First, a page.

Anxiety-inducing Facebook use linked to higher rates of upper respiratory infection, study finds

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New research published in the journal Computers in Human Behavior presents evidence that Facebook use is linked to poorer health in some college students.

“The study was heavily driven by the undergraduate student researchers interests in social media,” explained study author Jay P. Campisi of Regis University. “They all use Facebook and Instagram all of the time, and they were reading the literature about the impact of face-to-face interactions on health and the natural question for them was, ‘Well what about us? What about interactions that we have with friends and with our partners and with our family members online, how do they impact our health?'”

Previous research has found Facebook use is associated with anxiety among some users. Studies have also found that chronic stress can suppress a person’s immune system and subsequently make them more prone to infection.

In their study, the researchers had 89 healthy college students fill out a survey assessing their Facebook use and general health. The participants were then tracked for 10 weeks to monitor incidence of upper respiratory infection.

Facebook use in general did not appear to be linked to poorer health. The total time spent on Facebook was not associated with an increased risk of infections.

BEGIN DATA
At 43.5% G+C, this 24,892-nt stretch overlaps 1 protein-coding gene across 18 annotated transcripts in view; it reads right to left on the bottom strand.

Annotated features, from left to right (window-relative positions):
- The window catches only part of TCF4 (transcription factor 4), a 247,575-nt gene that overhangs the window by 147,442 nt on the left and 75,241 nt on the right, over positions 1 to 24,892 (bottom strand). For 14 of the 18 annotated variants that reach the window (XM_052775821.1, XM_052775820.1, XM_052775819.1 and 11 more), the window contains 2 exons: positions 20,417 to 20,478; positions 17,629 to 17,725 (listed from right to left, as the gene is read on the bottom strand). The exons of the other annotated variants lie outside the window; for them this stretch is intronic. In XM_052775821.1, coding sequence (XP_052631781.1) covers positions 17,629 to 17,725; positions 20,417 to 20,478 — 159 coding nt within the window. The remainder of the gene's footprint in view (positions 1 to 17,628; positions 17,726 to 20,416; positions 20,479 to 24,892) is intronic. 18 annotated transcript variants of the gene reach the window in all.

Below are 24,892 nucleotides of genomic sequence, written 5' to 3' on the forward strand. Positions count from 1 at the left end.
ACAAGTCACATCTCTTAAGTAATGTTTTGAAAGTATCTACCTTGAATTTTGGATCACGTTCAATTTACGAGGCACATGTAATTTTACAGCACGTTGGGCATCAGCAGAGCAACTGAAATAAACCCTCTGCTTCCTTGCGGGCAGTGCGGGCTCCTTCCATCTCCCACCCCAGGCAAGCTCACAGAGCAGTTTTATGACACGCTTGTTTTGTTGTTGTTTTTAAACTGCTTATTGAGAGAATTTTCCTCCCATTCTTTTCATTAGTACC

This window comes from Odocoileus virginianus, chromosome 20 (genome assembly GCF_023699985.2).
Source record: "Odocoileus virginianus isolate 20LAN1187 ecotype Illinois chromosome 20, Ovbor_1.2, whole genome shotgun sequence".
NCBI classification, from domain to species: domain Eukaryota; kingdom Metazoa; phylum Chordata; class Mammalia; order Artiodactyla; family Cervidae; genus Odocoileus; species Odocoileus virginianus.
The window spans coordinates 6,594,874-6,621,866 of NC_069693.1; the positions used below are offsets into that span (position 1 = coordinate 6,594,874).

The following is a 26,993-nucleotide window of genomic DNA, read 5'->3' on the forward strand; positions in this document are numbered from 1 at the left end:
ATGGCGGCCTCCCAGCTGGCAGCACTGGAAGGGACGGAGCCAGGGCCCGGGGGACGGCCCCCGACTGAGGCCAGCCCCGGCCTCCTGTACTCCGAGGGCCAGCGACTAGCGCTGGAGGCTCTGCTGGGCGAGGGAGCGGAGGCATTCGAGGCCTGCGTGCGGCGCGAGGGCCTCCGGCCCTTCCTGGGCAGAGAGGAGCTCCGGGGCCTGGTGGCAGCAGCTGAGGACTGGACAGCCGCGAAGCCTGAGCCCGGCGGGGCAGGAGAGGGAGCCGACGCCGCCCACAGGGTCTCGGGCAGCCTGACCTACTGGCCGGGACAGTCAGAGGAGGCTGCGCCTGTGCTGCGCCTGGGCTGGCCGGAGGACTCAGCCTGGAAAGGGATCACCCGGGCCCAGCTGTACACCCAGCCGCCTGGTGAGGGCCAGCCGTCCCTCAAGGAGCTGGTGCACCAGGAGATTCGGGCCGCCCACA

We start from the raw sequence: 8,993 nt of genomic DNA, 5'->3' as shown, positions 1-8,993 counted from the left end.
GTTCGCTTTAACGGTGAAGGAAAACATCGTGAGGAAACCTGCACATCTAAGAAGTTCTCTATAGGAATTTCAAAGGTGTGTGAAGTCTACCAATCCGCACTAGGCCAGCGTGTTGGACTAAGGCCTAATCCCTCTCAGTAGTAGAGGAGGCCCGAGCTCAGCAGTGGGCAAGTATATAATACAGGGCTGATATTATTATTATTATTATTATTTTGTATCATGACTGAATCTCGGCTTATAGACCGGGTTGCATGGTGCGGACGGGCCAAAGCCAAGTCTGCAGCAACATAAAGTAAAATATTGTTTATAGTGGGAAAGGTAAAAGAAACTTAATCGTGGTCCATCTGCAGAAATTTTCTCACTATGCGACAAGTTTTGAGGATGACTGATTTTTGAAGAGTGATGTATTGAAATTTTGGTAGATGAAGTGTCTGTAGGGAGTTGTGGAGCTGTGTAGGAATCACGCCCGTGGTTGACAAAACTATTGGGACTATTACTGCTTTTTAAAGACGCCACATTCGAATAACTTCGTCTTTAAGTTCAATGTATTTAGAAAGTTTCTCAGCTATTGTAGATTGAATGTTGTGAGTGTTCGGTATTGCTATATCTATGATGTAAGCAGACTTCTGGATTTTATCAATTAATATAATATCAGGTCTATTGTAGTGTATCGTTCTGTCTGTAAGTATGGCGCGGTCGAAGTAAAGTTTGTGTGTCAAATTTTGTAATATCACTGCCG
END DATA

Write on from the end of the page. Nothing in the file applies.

However, participants with a greater number of Facebook friends tended to have a greater number of infections. The same was true of students who reported that Facebook provoked anxiety.

“It appears that individuals who use Facebook and induce anxiety or stress through their use of Facebook might have negative health impacts,” Campisi told PsyPost. “If you’re looking to feel less lonely or feel happier or have better health, probably staring at a phone or computer screen is not the way to go.”

Anxious Facebook users included people who spent more time analyzing why someone had not responded immediately to a comment they left, used Facebook to avoid having face-to-face conversations, and were more likely to question whether a commenter was serious or just joking.

The researchers also found that having more Facebook friends was associated with increased anxiety, which in turn was associated with an increased number of infections.

Like all research, this study has its limitations.

“This study only examined college-aged Facebook users and, therefore, we do not know if these effects are similar in other populations,” Campisi said. “For example, do grandparents who are using Facebook to view pictures of their grandchildren feel the same anxiety/stress that college students might have?”

The study, “Anxiety-inducing Facebook behavior is associated with higher rates of upper respiratory infection in college-aged users“, was also co-authored by Jeffrey May, Kendra Burch, Kalina Larson, Jessica Doscher, Shannon Doherty, Kaitlin Isaacson, Kelly Sebring, and Amie Gahan.

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